Louisiana to receive a minimum of 6 8 billion for state

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State of Louisiana Coastal Protection and Restoration Authority

FOR IMMEDIATE RELEASE 04/04/2016 Contact: Jenny Kurz Outreach & Engagement Director (o) 225-342-0168


BATON ROUGE -- Today the Court approved the settlement between the United States, the five Gulf States and BP for damages stemming from the 2010 Deepwater Horizon oil spill. The Courtapproved Consent Decree outlines more than $20 billion in damages. Louisiana will receive a minimum of $6.8 billion for claims related to natural resource damages under the Oil Pollution Act, Clean Water Act civil penalties, and the State's various economic claims.

"Today's announcement is welcomed news for Louisiana," said Johnny Bradberry, Governor John Bel Edwards' executive assistant for coastal activities. "The finalization of the settlement provides certainty regarding the timing and availability of funding needed to move forward with significant recovery efforts. We will continue working with the utmost sense of urgency and engaging with our federal partners and the public to get critical projects on the ground as quickly as possible."

The Court's approval of the Consent Decree finalizes the agreement in principle announced in July of 2015 and allows Louisiana to move forward with identifying and implementing projects. This settlement combined with prior Deepwater Horizon-related settlements translates into approximately $8.7 billion for Louisiana coastal restoration.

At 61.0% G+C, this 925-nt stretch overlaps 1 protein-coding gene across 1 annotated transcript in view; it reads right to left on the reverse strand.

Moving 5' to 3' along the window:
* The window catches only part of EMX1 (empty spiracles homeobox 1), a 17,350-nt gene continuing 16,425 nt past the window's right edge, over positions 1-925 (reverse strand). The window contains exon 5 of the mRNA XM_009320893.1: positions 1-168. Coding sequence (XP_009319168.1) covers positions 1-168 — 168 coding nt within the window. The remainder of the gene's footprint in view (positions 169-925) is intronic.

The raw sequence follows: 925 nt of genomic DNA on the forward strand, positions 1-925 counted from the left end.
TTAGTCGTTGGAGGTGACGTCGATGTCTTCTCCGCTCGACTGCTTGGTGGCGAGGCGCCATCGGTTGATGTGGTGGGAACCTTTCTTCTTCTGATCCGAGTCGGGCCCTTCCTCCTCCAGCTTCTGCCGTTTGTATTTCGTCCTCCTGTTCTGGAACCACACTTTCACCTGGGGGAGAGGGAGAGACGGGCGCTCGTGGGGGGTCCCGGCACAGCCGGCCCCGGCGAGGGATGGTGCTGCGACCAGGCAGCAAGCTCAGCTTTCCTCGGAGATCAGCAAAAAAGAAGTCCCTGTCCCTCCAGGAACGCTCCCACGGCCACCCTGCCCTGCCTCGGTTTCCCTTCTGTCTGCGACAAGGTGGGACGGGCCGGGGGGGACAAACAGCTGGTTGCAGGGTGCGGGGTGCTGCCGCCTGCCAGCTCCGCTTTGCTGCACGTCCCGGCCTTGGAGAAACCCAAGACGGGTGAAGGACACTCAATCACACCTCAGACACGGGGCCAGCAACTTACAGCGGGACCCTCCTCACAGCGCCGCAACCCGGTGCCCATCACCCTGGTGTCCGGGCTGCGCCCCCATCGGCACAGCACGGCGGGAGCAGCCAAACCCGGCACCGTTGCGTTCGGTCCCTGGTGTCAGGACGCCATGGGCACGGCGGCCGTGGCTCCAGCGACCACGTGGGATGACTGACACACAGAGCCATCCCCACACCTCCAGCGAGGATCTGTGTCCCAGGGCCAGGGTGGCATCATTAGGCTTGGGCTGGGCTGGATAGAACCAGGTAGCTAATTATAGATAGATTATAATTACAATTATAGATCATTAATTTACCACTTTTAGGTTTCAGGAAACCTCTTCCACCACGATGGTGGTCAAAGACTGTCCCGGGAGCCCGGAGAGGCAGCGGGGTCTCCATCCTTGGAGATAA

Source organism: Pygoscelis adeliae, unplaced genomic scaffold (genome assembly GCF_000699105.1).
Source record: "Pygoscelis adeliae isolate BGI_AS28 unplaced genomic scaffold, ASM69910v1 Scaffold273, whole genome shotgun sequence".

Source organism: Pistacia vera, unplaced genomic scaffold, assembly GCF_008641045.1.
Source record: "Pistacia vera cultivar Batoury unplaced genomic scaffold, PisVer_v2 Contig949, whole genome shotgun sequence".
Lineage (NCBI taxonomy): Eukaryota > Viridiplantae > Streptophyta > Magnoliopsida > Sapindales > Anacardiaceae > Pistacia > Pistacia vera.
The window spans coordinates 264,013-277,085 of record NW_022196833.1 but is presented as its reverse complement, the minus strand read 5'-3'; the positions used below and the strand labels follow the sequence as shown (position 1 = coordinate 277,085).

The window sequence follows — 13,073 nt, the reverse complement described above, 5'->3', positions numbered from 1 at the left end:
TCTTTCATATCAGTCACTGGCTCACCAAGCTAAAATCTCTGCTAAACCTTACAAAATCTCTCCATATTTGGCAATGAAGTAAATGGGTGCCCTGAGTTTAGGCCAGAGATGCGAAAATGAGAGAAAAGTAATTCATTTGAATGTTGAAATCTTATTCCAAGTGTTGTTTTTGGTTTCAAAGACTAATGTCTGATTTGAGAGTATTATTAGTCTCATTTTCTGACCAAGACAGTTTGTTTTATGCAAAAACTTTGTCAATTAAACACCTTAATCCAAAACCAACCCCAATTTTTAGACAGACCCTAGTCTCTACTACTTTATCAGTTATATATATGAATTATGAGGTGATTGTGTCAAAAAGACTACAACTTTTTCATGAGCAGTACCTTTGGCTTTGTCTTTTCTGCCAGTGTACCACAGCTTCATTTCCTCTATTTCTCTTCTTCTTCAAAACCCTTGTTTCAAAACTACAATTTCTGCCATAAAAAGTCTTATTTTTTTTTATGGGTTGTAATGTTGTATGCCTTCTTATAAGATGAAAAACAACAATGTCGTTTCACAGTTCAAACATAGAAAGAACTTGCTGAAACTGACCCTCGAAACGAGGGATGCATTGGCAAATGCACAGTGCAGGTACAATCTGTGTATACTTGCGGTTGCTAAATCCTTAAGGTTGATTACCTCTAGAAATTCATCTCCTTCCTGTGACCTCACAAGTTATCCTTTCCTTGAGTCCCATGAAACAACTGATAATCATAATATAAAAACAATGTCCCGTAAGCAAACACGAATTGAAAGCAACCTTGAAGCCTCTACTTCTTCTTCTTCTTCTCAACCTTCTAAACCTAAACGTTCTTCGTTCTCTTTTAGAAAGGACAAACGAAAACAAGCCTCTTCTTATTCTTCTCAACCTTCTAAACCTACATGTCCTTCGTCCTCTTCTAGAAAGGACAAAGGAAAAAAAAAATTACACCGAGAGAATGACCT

Under the terms of the Consent Decree, BP will pay the following:

? Up to $8.8 billion for natural resource damages (includes $1 billion in early restoration projects);

? $5.5 billion for Clean Water Act civil penalties (plus interest; subject to the RESTORE Act); and

? $600 million for other claims.

Additionally, BP will pay $4.9 billion to the Gulf States in a parallel settlement that resolves their economic damage claims arising from this incident. In other, related agreements, BP also will pay up to another $1 billion to resolve similar claims the company faces from various local governments in the Gulf region.

A breakdown of the Louisiana share of these funds is as follows: ? A minimum of $5 billion for natural resource damages (includes $368 million previously allocated for early restoration projects); ? A minimum of approximately $787 million for Clean Water Act civil penalties (subject to the RESTORE Act); and ? $1 billion for state economic damages.


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